when type a’s strike, or perhaps when type a’s are stricken #adventuresinparenting

Earlier this week I attended a lunch with my department to celebrate the end of my practicum and the beginning of my internship. All of the other interns were there along with our supervisors and the good food and conversations began to flow. Suddenly, one of the supervisors began asking myself and another intern, who is also a first time mom, (we are the only two interns with kids) what it’s like to have a child. She asked us what it’s like to always be tired, what it felt like to be constantly woken up, to have our homes turned upside down, and to be “dealing with so much”. I was shell-shocked. Work-wise, I had only interacted with this woman, let’s just call her Mz. Type A or Mz. A for short, three times in my life. She seemed very nice, professionally focused, and her office was always impeccable so I wasn’t entirely surprised about the kind of questions she was asking. But goodness, the assumptions! What did she mean by dealing with so much? And why were all of these questions so negative? As we (other intern mama and I) stared at her in utter confusion, she began to explain that what she meant was that it just seemed to her that having a child in your life spells unpredictability and chaos and that as a newlywed, she couldn’t imagine giving up so much control in her life and in her relationship.

As awesome-fellow-intern-mama tried answering some of her questions I pondered what my response to all of this might be. Did I even feel this way about having my daughter? I mean sure, having my daughter has certainly changed my life dramatically and there have been many things that have happened and will continue to happen that are out of my control. And yes, there are times when oh lord I could use more sleep. I knew this going in and I just roll with it because what else is there to do? I am a parent now. My mother and father stayed up with me as my teeth came in or until my fevers broke. They took off of work to nurse me back to health or to take me to the doctor. They left their classes and jobs early to take me to practice or performances. And they happily let me go when they were done with that part of their jobs as my parents. It came second nature to them and it comes second nature to me now.

But. Many folks already know this about being a parent. Mz. A was raised by caring adults and she is educated enough to know all of these things but that’s not what she was getting at. She was asking us what it was like to have everything about our very beings challenged 24/7. When I finally figured out what to say, all I could think of was “well, yes my kid still wakes up at night and I am constantly dropping everything for her but my experience so far has been you either let it get to you or you don’t.” Her response? “yeah but it just seems like it’s a lot of change and I don’t think I’m ready for that”. As I was processing this later with my partner, I was being very judgmental as I told him that because she has a Type A personality (definition here), she of course can’t imagine having such little control over something so small as a child. But upon further reflection, I feel as though I might have misjudged the situation.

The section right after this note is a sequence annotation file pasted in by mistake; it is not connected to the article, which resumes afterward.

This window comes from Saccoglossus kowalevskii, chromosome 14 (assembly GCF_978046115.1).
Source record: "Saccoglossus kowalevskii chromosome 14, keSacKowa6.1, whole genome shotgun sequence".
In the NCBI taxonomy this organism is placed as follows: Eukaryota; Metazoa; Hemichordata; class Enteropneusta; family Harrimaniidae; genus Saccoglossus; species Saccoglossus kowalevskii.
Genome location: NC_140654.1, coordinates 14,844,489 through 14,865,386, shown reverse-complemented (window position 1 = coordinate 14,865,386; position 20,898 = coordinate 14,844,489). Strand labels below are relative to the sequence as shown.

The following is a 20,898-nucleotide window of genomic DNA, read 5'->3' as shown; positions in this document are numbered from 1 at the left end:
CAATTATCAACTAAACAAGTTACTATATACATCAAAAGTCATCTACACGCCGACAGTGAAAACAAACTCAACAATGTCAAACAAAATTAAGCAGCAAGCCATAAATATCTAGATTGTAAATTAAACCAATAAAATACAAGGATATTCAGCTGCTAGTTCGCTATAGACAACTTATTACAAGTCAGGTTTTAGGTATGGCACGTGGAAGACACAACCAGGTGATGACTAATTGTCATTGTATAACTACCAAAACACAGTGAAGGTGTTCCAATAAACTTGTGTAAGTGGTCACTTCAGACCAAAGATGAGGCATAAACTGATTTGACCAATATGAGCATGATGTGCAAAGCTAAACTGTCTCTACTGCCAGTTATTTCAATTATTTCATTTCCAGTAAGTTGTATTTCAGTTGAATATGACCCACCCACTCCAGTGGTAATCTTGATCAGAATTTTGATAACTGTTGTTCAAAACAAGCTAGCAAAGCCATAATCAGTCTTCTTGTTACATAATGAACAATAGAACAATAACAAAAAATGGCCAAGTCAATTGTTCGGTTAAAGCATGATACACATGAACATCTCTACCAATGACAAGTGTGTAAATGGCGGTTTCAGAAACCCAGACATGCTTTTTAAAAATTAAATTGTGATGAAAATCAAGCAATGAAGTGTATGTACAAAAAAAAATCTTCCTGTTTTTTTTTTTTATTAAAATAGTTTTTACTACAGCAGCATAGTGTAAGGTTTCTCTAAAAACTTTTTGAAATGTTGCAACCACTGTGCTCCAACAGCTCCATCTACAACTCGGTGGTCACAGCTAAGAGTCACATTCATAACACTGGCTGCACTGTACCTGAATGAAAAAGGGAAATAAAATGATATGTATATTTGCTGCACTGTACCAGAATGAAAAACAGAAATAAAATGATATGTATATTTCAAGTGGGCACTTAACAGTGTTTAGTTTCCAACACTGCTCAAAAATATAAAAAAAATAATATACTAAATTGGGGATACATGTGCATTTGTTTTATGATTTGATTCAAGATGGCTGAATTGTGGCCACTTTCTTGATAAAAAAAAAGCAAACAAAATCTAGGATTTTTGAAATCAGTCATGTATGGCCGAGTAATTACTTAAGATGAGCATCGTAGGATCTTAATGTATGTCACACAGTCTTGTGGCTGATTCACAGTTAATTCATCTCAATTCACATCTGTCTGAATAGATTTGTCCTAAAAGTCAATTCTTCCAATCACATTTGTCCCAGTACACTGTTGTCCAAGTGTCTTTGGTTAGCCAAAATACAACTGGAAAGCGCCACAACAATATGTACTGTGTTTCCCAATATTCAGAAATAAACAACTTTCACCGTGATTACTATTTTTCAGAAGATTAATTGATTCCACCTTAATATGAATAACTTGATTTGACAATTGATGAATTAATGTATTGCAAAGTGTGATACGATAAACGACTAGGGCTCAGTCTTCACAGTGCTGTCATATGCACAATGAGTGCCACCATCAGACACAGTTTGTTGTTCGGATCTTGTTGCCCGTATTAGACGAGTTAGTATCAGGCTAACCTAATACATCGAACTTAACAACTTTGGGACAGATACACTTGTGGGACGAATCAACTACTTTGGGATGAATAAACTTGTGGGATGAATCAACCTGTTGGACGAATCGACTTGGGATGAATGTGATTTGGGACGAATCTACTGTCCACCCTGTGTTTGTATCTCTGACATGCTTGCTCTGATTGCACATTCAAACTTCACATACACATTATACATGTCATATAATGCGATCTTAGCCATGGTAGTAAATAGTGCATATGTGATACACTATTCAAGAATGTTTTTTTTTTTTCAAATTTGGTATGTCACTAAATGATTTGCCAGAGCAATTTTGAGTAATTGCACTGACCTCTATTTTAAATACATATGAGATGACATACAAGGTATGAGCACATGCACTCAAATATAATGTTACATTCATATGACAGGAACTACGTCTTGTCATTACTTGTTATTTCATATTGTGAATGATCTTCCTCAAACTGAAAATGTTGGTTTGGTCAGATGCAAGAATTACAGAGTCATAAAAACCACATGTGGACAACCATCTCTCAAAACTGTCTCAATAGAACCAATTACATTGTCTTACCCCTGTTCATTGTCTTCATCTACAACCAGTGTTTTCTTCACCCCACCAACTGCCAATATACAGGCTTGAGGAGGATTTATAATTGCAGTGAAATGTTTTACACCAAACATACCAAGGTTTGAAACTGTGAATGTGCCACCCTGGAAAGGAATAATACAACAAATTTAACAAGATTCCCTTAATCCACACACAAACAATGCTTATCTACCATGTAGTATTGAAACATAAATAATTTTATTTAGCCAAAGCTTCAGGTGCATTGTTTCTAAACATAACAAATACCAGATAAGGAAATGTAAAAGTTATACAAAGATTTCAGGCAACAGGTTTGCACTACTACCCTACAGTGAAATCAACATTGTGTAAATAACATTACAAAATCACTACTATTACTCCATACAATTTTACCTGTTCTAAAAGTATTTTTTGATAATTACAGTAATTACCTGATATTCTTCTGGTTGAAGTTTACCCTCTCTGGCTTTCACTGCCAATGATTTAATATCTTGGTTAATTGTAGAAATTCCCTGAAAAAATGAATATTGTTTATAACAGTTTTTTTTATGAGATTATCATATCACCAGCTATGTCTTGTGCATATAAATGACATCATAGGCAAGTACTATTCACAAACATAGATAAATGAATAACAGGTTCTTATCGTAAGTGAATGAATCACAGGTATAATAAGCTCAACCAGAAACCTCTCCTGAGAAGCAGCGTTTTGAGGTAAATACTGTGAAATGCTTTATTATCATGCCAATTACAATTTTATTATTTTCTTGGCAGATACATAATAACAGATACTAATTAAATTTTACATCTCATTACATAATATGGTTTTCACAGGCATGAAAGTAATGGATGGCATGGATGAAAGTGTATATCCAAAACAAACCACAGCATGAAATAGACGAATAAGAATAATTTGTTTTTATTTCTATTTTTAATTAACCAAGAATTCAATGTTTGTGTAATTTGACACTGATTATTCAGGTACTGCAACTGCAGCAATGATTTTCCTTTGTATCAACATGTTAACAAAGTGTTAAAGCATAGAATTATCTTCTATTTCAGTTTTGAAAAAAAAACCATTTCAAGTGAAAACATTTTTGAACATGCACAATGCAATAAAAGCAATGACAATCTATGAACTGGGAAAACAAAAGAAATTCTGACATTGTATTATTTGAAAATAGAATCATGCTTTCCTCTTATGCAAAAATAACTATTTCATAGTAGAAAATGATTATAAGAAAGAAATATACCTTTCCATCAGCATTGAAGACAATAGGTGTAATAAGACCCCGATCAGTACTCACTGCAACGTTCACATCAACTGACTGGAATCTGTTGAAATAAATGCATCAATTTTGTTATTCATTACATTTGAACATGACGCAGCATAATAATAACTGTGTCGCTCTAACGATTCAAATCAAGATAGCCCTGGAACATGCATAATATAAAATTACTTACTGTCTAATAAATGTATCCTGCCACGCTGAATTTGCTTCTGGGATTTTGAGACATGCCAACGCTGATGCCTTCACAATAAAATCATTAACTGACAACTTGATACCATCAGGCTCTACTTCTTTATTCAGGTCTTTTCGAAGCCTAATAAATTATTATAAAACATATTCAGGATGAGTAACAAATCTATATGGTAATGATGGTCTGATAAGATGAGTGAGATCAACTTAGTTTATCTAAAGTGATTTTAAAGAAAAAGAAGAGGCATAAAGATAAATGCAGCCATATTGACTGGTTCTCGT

Of course it’s easy for me to say, hey, if you let it get to you, that’s your problem. I have always been the kind of person that just goes with it. I never had a choice in the matter, I’m the youngest of three children in a unique way. My parents had me at 35 years old in the mid-80’s which was considered old at the time. I was born to an 11 year old sister and a 9 year old brother with already established lives. No one was ready for a NEWBORN. So, I have always had to just roll with it. I hung out on the laps of family friends or in a play pen while my parents kept going to their tennis matches or cheered on my brother at baseball games. I played on the floor while my mother fitted my sister’s bomba skirts for her dance performances. So naturally, I have learned to just go with the flow since the beginning of my awesome existence <–Youngest child much?

Mz. A wasn't saying no to motherhood, she was just asking us to please help her understand so that she too can someday be able to have the courage to give up so much control. I can make assumptions about how she thinks or how she operates but I will never fully know. All I know is that the thought of becoming a mom is rocking this woman's boat right now. I know what it's like to be in her shoes. I was once there, when I fell head over heels for a man 10 years my elder. It was then that I realized that if I stuck with him, I could potentially become a wife and mother much sooner than I ever imagined. I was only 22 years old at the time and I felt like I might be giving everything up much in the same way that Mz. A was implying. But eventually something just clicked and my fear of having a child turned to excitement, then anticipation and lastly, impatience over meeting our little booger but that's another story (i.e. #overitpregnantedition).

My only hope is that if Mz. A and her partner ever decide to have children, or perhaps are, ahem, somewhat thrown into having a child (hey, I was a happy accident. you're welcome.), that she finds peace with the unknown. If not well then g'luck lady, I have my own #adventuresinparenting to worry about.

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1 Comment

  1. elyse

     /  November 24, 2011

    love love love this. Who asks such leading questions? Whatev. I think you handled the situation (and her microaggresions regarding your life) amazingly. 🙂

    Reply

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